However, I cannot believe that the Son of God, gasping for breath in His dying moments, would have added unnecessary verbiage in His words to the robber. I think it is clear what Jesus said. He made a promise to this man: “This very day, you will be with Me,” and it wasn't going to be in hell but in paradise.

We also know that at the end of His experience on the cross, He said, “Father, ‘into Your hands I commit My spirit’” (Luke 23:46). So we have every reason to believe that at the moment Jesus died, the divine nature remained united to His soul, which was in heaven, and to his body, which was in the tomb, waiting to be reunited at the moment of resurrection.

Preaching in Resurrection Power

What, then, are we to do with the text in 1 Peter? In the final analysis, I don’t know If we consulted ten commentaries on this portion of 1 Peter, chances are we would get ten different opinions about it. We will look at it closely, and I will tell you what I believe it means, but I cannot state definitively what Peter had in mind.

Peter writes that Jesus was "put to death in the flesh but made alive by the Spirit, by whom also He went and preached to the spirits in prison" (3:18b-19). If we apply basic principle of biblical interpretation, seeing how phrases are used elsewhere in the New Testament, we find that the phrase "made alive by the Spirit" almost certainly refers to His resurrection. So Jesus died bodily and then was made alive again by the Spirit. Also, He went and preached to the spirits in prison by the Spirit.

Notice that Peter speaks of Jesus preaching to the spirits in prison after he apparently speaks about the resurrection. There is an order here death, resurrection, then this visit to the spirits in prison. If we follow this sequence, we must say that Jesus’ visit to the spirits in prison took place not between His death and resurrection, but after the resurrection. On the other hand, the fact that these events are mentioned in a particular order does not necessitate a temporal sequence. We have to be careful that we don’t read a temporal sequence into this passage, because Peter doesn’t say, "After He was raised by the Spirit, then He went and preached to the spirits in prison." He simply says that it was by the same Spirit who raised Jesus from the dead that He ministered to the spirits in prison.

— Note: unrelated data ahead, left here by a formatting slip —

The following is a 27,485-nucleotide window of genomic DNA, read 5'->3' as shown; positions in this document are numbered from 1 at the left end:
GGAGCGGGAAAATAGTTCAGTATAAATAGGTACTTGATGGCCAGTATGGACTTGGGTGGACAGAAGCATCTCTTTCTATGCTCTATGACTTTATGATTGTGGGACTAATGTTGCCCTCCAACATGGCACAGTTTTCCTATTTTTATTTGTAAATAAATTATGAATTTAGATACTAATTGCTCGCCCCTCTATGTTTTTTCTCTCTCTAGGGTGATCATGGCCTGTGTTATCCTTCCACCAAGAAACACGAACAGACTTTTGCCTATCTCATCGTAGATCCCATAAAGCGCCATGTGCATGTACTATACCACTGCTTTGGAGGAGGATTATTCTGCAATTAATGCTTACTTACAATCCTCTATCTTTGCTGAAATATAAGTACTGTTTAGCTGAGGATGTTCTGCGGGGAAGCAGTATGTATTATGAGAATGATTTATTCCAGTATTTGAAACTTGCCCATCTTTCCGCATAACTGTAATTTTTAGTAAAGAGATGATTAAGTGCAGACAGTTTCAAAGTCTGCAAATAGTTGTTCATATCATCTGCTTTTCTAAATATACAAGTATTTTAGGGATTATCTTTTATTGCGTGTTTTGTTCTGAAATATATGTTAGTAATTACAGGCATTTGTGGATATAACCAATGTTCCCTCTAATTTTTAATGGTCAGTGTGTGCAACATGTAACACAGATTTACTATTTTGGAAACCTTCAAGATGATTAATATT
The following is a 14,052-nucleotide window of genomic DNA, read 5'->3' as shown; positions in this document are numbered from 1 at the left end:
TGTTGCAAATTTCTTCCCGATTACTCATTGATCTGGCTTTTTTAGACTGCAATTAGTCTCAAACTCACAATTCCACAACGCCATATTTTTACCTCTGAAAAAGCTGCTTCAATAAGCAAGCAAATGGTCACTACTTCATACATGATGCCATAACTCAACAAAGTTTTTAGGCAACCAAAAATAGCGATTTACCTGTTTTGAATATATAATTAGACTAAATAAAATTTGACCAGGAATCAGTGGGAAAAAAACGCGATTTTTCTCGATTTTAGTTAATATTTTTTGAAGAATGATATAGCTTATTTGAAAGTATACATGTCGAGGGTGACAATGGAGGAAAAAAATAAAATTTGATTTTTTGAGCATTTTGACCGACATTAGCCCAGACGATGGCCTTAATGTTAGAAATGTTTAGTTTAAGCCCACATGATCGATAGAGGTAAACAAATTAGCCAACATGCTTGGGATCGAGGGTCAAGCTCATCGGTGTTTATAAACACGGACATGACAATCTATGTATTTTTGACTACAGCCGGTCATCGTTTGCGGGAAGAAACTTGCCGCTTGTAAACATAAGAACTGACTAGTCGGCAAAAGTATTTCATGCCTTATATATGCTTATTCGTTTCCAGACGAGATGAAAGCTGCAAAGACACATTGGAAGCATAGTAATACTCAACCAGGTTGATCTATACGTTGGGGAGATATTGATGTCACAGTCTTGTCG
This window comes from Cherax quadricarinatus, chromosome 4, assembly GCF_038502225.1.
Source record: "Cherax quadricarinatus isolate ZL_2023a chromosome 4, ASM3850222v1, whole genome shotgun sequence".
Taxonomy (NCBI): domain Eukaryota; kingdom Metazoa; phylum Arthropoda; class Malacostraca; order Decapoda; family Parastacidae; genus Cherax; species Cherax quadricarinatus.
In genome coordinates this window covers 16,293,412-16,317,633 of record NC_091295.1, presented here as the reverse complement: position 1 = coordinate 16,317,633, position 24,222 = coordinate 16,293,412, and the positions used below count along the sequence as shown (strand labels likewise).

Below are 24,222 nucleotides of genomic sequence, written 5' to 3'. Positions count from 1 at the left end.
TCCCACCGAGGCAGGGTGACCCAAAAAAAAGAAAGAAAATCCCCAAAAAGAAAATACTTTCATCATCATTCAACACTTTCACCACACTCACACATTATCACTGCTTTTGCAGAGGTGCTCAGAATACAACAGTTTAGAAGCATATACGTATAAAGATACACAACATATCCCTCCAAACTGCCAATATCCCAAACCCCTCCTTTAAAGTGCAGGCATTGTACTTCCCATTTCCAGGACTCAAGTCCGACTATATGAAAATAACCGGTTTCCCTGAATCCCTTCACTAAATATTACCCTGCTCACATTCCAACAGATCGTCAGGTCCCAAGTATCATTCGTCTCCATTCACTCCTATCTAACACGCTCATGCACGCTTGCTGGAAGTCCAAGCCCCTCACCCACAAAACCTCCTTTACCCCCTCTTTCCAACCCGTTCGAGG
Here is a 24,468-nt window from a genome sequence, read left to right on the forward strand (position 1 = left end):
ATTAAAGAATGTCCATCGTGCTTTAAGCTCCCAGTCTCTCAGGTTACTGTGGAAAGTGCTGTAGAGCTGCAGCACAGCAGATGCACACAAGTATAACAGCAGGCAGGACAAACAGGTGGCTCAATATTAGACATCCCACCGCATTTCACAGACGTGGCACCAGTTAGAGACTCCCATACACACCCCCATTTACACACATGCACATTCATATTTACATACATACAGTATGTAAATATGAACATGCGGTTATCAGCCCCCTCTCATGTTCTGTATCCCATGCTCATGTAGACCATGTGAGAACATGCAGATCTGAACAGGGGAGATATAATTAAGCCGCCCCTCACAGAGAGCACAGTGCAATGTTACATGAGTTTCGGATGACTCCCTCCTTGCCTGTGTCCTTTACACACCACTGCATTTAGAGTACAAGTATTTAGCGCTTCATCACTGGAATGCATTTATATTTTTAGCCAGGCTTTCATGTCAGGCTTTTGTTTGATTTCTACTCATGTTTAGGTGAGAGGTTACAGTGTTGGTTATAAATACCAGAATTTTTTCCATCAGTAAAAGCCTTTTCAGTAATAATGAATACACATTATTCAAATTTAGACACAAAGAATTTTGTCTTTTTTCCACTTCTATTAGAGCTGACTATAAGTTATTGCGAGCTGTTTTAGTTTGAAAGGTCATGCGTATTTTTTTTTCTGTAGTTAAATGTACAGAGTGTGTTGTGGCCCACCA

The assumptions that many bring to this text are that the word spirits refers to dead people and that prison refers to hell. That may be what Peter has in mind here. On the other hand, the term spirit is used in biblical language many tinges for living people. Genesis 2:7 says that God “formed man of the dust of the ground, and breathed into his nostrils the breath of life; and man became a living soul” (KJV). We use the same speech patterns in our own vocabulary. If you were to ask me, “How many people were in church last Thursday night?” I might say, “There wasn’t a soul there.” I wouldn’t be saying that there were no ghosts there; I would mean that there weren’t any people there. So the fact that Peter refers to spirits does not necessarily mean he was thinking of departed spirits.


What about the prison? It is possible Peter was referring to hell. On the other hand, the condition in which Israel found herself during the period of Jesus’ incarnation was one of bondage to sin. It was the mission of the Messiah to "proclaim liberty to the captives, and the opening of the prison to those who are bound" (Isa. 61:1b). So Peter may be reminding us that the same power by which Jesus was raised from the dead accompanied His earthly ministry of releasing the captives from the prison house of sin.

As I said, I am not certain as to what Peter is saying. But I am confident about what John is telling us in his Gospel. He wants us to see that God was not willing to allow the humiliation of His Son to continue one second longer than was necessary for Him to pay our debt. His body was treated tenderly and given an honorable burial in a rich man’s tomb that had never been used before. This was like getting a burial with full military honors at Arlington National Cemetery rather than being thrown into the garbage heap or being left to the vultures.

Our Lord was exalted in the manner of His burial, but that was simply a hint of what was to come the resurrection. The Scriptures say "it was impossible for death to keep its hold on him" (Acts 2:24b NIV). So as honoring as the linen and the precious spices and ointments were to Jesus, they were absolutely unnecessary, a waste of good linen and good fragrance.